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Tsvetana Paraskova

Tsvetana Paraskova

Tsvetana is a writer for Oilprice.com with over a decade of experience writing for news outlets such as iNVEZZ and SeeNews. 

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U.S. Refiners Are Desperate For A Gasoline Demand Boom

Meeting rising gasoline demand heading into the summer months is the best bet for U.S. refineries to stop the losses they had incurred last year and in the first quarter this year.

U.S. refiners had to not only suffer through the collapse in fuel demand when the pandemic started hitting mobility in March 2020, but many along the Gulf Coast had to shut operations for weeks during the Texas Freeze and pay higher electricity and natural gas costs.  

Some of the largest U.S. refiners said earlier this month that the losses from 2020 continued through the first quarter, also due to demand and supply outages during the winter storms in February and increased costs for power.

Refiners, however, started to express optimism about the 2021 fuel demand recovery as early as in January when they reported the 2020 earnings. Vaccine rollouts and economic growth are expected to drive increased traveling by road, including from pent-up demand after restrictions were eased.

Current estimates about gasoline demand—the largest portion of oil consumption in the United States—point to gas usage recovering to near pre-pandemic levels, thanks to the upcoming start of the summer driving season and expectations of increased employment rates and consumers spending more on goods and services outside their homes.

In the week to April 2, U.S. refinery utilization rose to its highest level so far this year, 84 percent, EIA data showed. A year ago the same week, refinery utilization was just 75.6 percent, while the utilization in the same week in the last 'normal' year, 2019, was 87.5 percent. Related: Investors Rush To Oil Stocks Despite ESG Push

In the Midwest, refinery utilization even exceeded the 2019 level as it hit 88.7 percent in the week to April 2, 2021, higher than the same week of 2019, when it was 86.5 percent.

These are encouraging signs for the U.S. refining industry for the rest of 2021, after a difficult start to the year in Q1 with the Texas Freeze distorting operations and leading to higher costs for refiners.

Valero Energy said last week it would report a net loss of between $735 million and $835 million for Q1. Valero estimates that excess energy costs impacted its refining operating income by as much as $485 million in the U.S. Gulf Coast region and by up to $45 million in the Midwest.

Phillips 66 also guided for a Q1 net loss of between $680 million and $865 million, citing higher utility costs "driven by significant increases in prices for natural gas and electricity in certain markets due to the increased demand and supply outages caused by the winter storms."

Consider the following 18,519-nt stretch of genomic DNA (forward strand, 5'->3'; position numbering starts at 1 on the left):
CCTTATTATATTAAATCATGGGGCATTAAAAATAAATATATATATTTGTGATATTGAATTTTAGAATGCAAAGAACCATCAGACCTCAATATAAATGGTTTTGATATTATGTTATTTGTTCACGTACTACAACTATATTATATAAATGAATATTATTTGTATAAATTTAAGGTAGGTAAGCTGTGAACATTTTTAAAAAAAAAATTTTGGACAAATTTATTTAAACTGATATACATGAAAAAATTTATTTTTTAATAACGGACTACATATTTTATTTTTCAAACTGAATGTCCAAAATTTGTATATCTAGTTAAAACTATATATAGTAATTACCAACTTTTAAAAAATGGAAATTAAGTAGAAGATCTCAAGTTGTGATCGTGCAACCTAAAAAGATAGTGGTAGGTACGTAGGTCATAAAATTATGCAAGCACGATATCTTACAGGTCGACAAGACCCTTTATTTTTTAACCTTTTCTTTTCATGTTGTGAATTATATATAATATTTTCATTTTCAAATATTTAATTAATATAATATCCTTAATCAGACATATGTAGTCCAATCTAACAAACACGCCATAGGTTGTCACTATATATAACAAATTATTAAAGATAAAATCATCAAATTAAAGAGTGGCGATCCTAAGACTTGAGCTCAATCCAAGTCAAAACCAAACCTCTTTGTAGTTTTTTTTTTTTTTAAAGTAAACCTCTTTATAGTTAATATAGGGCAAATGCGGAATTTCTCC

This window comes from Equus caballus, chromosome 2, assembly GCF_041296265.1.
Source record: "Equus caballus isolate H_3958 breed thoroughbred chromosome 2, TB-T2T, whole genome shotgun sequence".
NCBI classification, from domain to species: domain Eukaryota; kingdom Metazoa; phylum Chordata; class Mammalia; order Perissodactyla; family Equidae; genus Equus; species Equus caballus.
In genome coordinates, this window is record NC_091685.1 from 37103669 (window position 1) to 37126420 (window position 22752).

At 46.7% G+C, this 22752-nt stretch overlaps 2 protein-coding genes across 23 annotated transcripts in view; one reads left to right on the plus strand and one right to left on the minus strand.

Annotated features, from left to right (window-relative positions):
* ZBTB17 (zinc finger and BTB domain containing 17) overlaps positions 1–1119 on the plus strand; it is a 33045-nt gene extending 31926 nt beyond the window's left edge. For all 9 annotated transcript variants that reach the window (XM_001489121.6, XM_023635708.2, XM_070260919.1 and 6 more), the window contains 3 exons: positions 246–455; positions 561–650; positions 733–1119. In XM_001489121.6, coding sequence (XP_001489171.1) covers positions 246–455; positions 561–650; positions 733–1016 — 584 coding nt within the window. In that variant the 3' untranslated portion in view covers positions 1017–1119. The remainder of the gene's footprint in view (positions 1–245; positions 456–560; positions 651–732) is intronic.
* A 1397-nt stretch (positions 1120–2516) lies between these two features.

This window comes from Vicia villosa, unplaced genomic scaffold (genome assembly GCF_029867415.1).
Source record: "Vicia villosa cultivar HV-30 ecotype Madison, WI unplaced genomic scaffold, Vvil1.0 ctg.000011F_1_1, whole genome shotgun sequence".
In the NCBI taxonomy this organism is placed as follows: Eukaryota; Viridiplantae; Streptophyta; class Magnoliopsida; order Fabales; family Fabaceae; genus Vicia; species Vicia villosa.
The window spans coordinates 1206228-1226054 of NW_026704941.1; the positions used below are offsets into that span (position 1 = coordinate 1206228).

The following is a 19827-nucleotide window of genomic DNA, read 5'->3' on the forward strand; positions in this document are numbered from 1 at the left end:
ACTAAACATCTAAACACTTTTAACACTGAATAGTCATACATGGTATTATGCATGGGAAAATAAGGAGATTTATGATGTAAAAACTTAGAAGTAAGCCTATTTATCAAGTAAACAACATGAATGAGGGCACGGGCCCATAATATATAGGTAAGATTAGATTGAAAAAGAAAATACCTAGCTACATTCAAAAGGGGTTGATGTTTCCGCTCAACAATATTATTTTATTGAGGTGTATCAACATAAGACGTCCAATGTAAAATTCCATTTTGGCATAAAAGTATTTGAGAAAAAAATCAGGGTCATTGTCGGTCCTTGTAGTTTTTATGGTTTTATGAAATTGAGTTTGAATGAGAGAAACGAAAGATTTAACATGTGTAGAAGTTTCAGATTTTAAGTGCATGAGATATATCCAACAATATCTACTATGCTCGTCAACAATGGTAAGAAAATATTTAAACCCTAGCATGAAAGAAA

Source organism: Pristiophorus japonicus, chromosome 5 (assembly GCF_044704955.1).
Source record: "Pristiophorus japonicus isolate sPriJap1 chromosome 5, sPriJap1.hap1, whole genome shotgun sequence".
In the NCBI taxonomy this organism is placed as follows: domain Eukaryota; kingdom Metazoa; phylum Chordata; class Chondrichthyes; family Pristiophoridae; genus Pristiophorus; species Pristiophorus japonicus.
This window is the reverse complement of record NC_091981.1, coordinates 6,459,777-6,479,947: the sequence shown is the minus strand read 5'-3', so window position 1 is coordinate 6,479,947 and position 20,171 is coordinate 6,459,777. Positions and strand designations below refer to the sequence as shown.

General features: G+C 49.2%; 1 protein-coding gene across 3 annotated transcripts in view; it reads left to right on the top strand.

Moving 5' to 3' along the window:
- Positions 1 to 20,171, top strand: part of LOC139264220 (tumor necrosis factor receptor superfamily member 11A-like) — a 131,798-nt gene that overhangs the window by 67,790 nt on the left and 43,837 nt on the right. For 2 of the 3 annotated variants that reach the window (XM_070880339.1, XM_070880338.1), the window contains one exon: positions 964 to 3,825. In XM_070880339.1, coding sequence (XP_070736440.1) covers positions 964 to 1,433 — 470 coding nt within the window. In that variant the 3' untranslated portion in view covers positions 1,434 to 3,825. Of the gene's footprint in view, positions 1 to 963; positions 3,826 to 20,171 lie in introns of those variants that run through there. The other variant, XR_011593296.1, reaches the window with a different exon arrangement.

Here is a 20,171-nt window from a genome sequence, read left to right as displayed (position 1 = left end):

The winter storms resulted in lower utilization of assets, as well as higher utility, maintenance, and repair costs, Phillips 66 said.

Marathon Petroleum is also expected to book a Q1 loss, as per the average of analyst estimates compiled by Bloomberg.

Despite the losses for the first quarter, the rest of the year looks brighter for U.S. refiners amid expectations of higher fuel demand.

AAA, for example, expects gasoline demand in April to remain below levels from 2019, but sees healthy increases from a year ago, when many Americans were quarantining.

"More vaccinations combined with the U.S. fiscal stimulus should support continuing economic recovery, which will drive petroleum demand growth," the EIA said in its Summer Fuels Outlook last week.

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This year's summertime gasoline consumption will average almost 8.8 million bpd, up by 1.0 million bpd, or 13 percent, compared to 2020. Demand, however, will still be 700,000 bpd, or 7 percent, down compared to the pre-pandemic summer of 2019.


"Second quarter, you'll start to see things pick up and then we expect things to be fairly normal by the third quarter, with the exception that we do see that there could be a lot of pent-up demand and people that are spending disposable income largely buying things that they're ordering are going to spend that disposable income getting out and on experiences, family vacations, which could cause a surge in gasoline demand," Gary Simmons, Executive Vice President and Chief Commercial Officer at Valero Energy, said on the Q4 earnings call at the end of January.  

On April 22, Valero will report Q1 figures and update the market on expectations about demand for the rest of the year. Although it flagged another quarterly loss, the refiner could see brighter days ahead, thanks to rising U.S. gasoline demand.

Vaccine rollouts and higher economic and consumer activity could help U.S. refiners to see the light at the end of the tunnel later this year. 

By Tsvetana Paraskova for Oilprice.com

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